an antenna positioned at a location along the flow path;
a transceiver electrically connected to the antenna, the transceiver transmitting, in conjunction with the antenna, a field of electromagnetic energy of known magnitude and frequency and receiving reflected electromagnetic energy from material crossing the field to produce a signal related to the magnitude of the reflected electromagnetic energy which is proportional to the concentration of material moving along the flow path;
an amplifier electrically connected to the transceiver and amplifying the signal produced by the transceiver;
a control unit enabling calibration for a particular material flow rate measurement; and
a central processing unit electrically connected to the amplifier and control unit and generating at least one output signal based upon data received from the control unit and a signal received from the amplifier.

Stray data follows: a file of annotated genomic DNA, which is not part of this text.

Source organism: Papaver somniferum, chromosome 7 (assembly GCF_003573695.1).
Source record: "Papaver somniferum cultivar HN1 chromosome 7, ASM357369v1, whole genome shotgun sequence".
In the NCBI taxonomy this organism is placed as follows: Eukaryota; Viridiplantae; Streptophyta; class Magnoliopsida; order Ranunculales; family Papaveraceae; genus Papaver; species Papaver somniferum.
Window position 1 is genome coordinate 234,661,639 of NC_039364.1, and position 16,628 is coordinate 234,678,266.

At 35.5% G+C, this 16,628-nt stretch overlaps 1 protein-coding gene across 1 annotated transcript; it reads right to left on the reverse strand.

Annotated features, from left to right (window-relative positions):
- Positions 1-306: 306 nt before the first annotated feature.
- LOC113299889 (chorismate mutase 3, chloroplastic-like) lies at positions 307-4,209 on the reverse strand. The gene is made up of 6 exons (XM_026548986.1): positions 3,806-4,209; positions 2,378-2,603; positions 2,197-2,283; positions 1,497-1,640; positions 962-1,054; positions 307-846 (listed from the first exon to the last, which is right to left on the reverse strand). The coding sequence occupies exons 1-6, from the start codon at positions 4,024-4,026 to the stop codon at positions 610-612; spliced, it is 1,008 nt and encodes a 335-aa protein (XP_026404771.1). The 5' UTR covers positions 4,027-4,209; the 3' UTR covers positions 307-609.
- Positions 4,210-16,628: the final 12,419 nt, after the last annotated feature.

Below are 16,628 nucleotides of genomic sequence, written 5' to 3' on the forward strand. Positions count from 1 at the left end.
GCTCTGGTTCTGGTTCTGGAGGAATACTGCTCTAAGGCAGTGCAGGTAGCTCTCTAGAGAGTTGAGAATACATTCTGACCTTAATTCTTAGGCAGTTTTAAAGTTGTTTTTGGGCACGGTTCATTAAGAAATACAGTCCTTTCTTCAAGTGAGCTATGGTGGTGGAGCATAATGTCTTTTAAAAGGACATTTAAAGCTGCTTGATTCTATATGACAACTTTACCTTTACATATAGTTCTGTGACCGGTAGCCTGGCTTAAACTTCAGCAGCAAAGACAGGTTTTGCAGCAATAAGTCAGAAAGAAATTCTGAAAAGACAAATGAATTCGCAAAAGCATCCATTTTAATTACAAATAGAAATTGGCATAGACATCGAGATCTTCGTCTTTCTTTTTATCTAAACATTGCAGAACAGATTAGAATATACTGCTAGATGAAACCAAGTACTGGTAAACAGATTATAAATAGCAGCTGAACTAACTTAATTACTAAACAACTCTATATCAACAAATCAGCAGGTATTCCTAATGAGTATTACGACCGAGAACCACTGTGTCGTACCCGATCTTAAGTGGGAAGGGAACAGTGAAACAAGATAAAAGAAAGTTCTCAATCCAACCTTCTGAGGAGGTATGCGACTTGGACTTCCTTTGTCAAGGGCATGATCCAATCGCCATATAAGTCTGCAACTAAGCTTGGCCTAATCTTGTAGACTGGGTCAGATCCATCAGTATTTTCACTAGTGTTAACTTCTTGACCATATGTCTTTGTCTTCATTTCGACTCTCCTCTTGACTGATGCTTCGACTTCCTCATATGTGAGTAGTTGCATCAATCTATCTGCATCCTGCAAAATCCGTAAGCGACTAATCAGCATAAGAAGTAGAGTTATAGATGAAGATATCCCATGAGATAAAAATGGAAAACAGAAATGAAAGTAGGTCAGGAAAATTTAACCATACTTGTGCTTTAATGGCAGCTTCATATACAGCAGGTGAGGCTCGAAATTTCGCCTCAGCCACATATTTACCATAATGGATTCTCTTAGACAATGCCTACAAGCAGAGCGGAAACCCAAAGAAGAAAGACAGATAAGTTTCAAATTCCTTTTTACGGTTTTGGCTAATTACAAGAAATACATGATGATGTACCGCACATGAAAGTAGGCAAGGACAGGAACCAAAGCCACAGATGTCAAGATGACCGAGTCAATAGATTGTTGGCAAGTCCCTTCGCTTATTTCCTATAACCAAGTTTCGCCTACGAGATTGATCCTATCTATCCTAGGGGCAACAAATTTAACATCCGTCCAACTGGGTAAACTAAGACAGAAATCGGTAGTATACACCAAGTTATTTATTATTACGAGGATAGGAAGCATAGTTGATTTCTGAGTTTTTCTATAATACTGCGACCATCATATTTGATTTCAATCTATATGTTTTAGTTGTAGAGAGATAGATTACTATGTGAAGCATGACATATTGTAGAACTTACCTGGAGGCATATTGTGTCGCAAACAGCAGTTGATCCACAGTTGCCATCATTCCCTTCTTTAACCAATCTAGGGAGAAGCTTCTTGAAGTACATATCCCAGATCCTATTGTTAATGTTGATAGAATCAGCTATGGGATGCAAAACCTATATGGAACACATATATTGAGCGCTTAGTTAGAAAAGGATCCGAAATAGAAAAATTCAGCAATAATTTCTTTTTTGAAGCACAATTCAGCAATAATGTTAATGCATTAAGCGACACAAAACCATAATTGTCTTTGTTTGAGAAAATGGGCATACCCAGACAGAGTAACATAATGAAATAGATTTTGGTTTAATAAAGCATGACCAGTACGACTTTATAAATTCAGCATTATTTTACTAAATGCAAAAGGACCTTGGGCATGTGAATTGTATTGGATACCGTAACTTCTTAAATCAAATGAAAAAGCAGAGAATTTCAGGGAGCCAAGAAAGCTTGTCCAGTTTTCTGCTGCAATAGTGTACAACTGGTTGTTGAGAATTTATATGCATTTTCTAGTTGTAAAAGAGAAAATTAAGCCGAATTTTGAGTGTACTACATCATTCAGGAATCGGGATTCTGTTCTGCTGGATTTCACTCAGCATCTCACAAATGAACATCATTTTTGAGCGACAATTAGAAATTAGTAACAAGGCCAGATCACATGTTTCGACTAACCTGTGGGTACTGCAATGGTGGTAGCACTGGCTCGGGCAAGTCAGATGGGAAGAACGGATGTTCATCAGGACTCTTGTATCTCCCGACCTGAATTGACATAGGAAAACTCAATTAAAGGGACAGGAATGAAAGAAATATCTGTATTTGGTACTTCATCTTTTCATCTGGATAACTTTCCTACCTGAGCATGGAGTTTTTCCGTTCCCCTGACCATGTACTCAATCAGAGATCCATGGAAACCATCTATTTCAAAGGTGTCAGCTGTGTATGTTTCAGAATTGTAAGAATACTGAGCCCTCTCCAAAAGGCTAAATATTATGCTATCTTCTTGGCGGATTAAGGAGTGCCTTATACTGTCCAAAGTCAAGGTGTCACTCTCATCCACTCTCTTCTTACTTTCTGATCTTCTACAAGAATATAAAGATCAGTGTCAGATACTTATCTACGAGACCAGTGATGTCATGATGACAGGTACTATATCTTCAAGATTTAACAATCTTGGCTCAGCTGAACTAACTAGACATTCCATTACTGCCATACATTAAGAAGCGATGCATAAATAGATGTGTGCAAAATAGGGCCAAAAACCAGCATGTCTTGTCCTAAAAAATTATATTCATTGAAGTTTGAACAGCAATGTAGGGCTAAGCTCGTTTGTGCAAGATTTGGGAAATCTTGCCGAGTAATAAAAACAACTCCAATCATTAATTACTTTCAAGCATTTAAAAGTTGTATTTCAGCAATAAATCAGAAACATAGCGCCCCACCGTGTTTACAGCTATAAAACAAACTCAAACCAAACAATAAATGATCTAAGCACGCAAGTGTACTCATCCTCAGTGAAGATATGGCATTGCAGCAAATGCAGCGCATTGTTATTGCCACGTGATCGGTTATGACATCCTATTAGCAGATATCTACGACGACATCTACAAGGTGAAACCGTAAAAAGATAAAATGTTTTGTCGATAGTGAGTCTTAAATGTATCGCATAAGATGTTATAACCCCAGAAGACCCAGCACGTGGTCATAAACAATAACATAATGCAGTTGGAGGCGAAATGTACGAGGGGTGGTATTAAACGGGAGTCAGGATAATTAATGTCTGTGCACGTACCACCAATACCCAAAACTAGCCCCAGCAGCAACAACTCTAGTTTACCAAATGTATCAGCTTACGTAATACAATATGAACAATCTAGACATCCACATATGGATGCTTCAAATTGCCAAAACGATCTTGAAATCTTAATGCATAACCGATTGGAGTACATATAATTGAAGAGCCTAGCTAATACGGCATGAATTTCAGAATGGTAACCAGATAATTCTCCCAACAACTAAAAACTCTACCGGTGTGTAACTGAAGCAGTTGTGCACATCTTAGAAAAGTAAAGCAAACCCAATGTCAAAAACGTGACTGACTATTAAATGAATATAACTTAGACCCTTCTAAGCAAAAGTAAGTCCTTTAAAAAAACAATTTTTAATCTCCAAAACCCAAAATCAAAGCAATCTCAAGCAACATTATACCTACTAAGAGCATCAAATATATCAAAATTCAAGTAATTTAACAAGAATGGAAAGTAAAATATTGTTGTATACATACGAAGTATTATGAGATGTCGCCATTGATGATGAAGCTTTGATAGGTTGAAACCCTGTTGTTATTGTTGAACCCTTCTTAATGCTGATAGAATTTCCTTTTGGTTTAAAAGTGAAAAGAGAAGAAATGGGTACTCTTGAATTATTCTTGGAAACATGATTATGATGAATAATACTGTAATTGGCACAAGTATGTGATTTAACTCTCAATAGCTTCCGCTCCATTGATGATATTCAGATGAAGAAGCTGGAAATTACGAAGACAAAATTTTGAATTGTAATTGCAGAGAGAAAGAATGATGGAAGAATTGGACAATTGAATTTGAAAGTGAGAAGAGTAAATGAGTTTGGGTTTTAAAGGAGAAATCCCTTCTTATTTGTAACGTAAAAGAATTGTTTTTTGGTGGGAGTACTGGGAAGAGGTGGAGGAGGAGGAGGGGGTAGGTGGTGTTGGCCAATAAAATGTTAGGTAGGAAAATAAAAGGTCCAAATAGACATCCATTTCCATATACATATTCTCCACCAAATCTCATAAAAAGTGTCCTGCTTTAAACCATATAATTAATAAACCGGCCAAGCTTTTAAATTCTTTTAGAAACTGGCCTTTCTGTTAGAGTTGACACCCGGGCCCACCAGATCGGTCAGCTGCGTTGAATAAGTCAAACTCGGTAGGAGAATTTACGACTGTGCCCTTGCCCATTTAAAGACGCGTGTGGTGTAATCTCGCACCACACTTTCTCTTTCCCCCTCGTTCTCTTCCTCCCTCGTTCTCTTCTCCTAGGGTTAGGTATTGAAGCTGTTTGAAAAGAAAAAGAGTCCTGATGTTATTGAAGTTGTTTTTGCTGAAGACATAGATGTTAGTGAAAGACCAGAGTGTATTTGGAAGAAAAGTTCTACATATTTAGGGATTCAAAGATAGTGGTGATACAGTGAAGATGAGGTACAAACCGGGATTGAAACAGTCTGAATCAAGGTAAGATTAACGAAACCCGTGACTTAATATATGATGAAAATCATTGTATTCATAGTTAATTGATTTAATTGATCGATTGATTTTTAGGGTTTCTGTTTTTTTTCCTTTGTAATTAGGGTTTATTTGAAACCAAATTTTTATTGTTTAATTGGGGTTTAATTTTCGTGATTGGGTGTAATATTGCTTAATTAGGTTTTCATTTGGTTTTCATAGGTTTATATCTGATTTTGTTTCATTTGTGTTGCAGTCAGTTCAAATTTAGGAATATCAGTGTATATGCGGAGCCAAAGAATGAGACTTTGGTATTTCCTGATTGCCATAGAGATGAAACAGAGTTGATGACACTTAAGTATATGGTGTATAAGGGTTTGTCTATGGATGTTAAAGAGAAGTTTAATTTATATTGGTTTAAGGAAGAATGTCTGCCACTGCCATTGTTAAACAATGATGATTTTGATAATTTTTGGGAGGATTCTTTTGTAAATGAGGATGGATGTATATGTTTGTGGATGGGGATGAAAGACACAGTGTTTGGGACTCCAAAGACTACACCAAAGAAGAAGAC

25. The meter of claim 24, wherein the antenna includes a 16 dB gain horn K band antenna.
26. The meter of claim 24, wherein the transceiver includes a gunn diode transceiver.
27. The meter of claim 24, wherein the amplifier has an adjustable gain and a generally flat magnitude response for a predetermined frequency range.
28. The meter of claim 27, wherein the response is generally flat from 0 to 15 kilo Hertz and ranges from 0.5 to 6.0 Volts zero to peak.
29. The meter of claim 24, wherein the control unit includes a manual entry interface.
30. The meter of claim 24, wherein the central processing unit generates a pulse width modulated output signal and further comprising means electrically associated with the pulse width modulated output signal for producing a current output related to the pulse width of the output signal so that a larger pulse width produces a larger current output.
31. The meter of claim 24, further comprising relay means electrically associated with the output signal of the central processing unit for opening and closing at least one relay based upon a magnitude of the central processing unit output signal.